One of the most oft told tales from the Athens shoot for Stephen Spielberg's War of the Worlds, is the dramatic scramble Tom Cruise makes with Dakota Fanning to make the ferry.
The chase is one of the critical pieces in nearly every action film, and often makes up for weak character or poor plotting. With Spielberg's tales often based on criteria other than traditional cause and effect plots, the chase scene becomes a critical element in keeping the interest of modern viewers.
A well-crafted chase scene creates automatic sympathy for the pursued and distrust of the pursuers that other aspects of development might not justify.
While not all of Spielberg's films use the chase at its center, most do. Even the otherwise symbolically sophisticated Close Encounters, which SF writer Brian Adlis described as "complex in its H.G. Wells-like depiction of its main character" uses the chase scene in several ways to heighten interest in minimally dramatic plot progression.
Avoiding some of the misguided notions of AI, Spielberg appears to have simplified the dramatic line in World of the Worlds, avoiding the parallel stories H.G. Wells depicted in the original 1898 novel, by combining the combining the main character and the brother plot lines into one carried by the Tom Cruise in the film. Rather than breaking the line of action between the main character in the book near the front lines of the action and his brother in London, Spielberg assigns the whole line of action to the Cruise character. Of course, having not seen the script, this is a risky assumption, except to note that the film lacks another predominant star that the brother's character would require. Since the same writer who co-wrote Jurassic Park is writing this script, we can expect the chase to be a prominent feature in this film as it was in Jurassic Park.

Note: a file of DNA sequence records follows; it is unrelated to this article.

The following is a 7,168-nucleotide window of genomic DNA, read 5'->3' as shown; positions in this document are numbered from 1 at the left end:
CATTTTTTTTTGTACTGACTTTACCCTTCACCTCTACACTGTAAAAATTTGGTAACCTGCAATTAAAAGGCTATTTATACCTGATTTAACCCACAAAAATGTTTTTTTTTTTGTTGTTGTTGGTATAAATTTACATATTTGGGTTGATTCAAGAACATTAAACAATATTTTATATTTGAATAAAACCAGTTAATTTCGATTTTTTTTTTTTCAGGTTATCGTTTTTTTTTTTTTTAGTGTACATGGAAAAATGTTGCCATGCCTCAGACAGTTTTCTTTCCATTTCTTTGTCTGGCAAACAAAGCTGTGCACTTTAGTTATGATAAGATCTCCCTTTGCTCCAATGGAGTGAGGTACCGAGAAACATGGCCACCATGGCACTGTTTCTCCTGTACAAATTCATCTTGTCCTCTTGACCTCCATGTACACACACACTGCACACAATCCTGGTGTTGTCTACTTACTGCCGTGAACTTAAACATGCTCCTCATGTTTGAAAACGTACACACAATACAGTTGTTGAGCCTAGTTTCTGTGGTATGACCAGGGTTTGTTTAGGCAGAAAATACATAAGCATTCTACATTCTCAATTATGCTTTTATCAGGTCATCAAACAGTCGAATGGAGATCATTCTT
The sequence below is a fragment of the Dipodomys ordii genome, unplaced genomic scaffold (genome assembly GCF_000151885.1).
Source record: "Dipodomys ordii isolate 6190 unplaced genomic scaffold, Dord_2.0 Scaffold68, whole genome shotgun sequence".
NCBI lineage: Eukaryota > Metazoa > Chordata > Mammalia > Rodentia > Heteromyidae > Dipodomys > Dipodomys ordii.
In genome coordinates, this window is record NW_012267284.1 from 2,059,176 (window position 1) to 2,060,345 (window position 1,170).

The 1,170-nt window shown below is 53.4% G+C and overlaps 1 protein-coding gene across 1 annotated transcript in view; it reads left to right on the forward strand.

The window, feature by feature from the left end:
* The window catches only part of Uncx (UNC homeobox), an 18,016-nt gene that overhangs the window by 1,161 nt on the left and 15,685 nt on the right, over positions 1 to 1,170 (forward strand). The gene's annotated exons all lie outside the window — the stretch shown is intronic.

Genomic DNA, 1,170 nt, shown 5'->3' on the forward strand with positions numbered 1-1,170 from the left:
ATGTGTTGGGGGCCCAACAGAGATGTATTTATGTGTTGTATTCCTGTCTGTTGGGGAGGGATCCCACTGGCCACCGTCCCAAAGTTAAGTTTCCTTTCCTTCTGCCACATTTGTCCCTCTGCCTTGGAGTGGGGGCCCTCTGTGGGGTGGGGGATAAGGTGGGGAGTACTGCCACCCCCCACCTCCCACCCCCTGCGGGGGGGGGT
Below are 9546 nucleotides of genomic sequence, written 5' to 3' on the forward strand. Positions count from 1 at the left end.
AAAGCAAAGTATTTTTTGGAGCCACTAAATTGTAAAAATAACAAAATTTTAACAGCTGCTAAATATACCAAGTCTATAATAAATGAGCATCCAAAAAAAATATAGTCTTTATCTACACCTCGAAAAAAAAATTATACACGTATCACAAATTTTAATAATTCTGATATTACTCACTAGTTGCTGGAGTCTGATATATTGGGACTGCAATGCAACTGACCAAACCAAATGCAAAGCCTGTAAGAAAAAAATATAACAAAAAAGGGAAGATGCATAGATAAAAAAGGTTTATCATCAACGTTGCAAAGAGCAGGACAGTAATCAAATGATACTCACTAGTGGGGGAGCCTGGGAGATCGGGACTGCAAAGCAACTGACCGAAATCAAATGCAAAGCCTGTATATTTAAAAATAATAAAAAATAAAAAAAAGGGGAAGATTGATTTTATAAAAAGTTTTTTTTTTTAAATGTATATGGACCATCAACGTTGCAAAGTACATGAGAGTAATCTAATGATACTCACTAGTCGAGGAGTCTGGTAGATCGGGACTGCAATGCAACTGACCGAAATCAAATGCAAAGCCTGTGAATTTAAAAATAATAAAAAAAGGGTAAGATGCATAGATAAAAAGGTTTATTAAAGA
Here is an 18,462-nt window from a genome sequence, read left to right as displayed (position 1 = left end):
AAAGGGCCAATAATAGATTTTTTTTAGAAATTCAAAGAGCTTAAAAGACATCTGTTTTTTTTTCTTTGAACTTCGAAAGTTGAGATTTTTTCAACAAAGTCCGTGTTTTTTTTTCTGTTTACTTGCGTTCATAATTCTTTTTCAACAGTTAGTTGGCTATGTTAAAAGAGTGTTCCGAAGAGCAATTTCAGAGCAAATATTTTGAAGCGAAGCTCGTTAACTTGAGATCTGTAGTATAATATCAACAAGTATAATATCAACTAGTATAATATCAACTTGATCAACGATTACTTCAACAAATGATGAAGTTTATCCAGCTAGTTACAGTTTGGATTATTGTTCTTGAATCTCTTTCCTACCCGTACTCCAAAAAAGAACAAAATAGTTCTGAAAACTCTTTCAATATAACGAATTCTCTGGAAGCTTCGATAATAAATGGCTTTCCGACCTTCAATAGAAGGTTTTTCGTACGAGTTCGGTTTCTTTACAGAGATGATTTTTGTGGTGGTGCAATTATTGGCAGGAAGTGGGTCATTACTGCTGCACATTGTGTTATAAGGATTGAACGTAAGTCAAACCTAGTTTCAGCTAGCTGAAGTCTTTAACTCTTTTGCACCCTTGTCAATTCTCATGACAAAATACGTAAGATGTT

The geography of War of the Worlds poses some interesting challenges since Cruise and Fanning apparently being the film in a fictional version of the Iron Bound section of Newark (filmed partly in Bayonne), pass through swamp scenes filled with red weed (filmed in Howell), rush to the ferry (filmed in Athens) to eventually wind up on the approach to Boston (filmed on Staten Island). The trailer showing the exploding Bayonne Bridge shows from the start that Spielberg intends to use the spice of chase liberally through this movie as he did in Jurassic Park.
One reason why Spielberg's AI fails to captivate some viewers is because the film failed to fully exploit this one aspect that might have created a sense of drama the film's otherwise dismal pace lacked. But the chase in AI - as opposed to the remarkably creative chase in ET - is lame, badly paced and hurriedly set up.
ET for me represents the most fully developed chase scene because it is supported by well-developed scenes leading up to it - this despite the fact that ET like most Spielberg movies lack a progressive plot. While some critics have laid claim to ET as a classic case of Oedipal complex - which no mere pain killer can cure - Spielberg apparently has his own agenda, themes he is working out through image and feeling that do not correspond to the more predictable satisfaction of cause and effect. Yet at the heart of this complex of image-related connections and questions of parenting, environment assault, distrust of the adult world is the chase scene - an amazing sequence that has neighborhood kids frustrate the cruel ambitions of the adult world as these kids rescue the stranded alien child and help with its return to its own world.
Key to this great escape is the concept that bicycles can fly.
In this film, Spielberg manages to avoid one of the unfortunate side effects of his idea-based plotting, which has some lucky break or hand of god, saving our heroes such as in Raiders and to some extent Jurassic Park. Instead, Spielberg sets up the critical chase scene with an earlier more sentimental scene that appears at first to lack consequence, a character-building scene in which ET and the boy fly across the face of the moon in a bonding ritual. The scene is so sweet we later almost forget it when the action speeds up and the fleet of bicycles is nearly trapped by the adults bent on catching ET for their own purposes.
When the bicycles take off into the air - we do not suffer any of the surprises that AI threw at us - we simple say, "of course," because Spielberg took the time to careful set up the scene.
For all the later grandstanding, for all the symbolic creativity, for all the Christ-like resurrection imagery presented in the film ET, it is the chase that holds it all together and keeps the film from being too sentimental. By building the structure of the film around that chase scene, Spielberg avoids many of the lags AI made us suffer through, giving a satisfying structure to the film around which he can weave his other image-idea related scenery.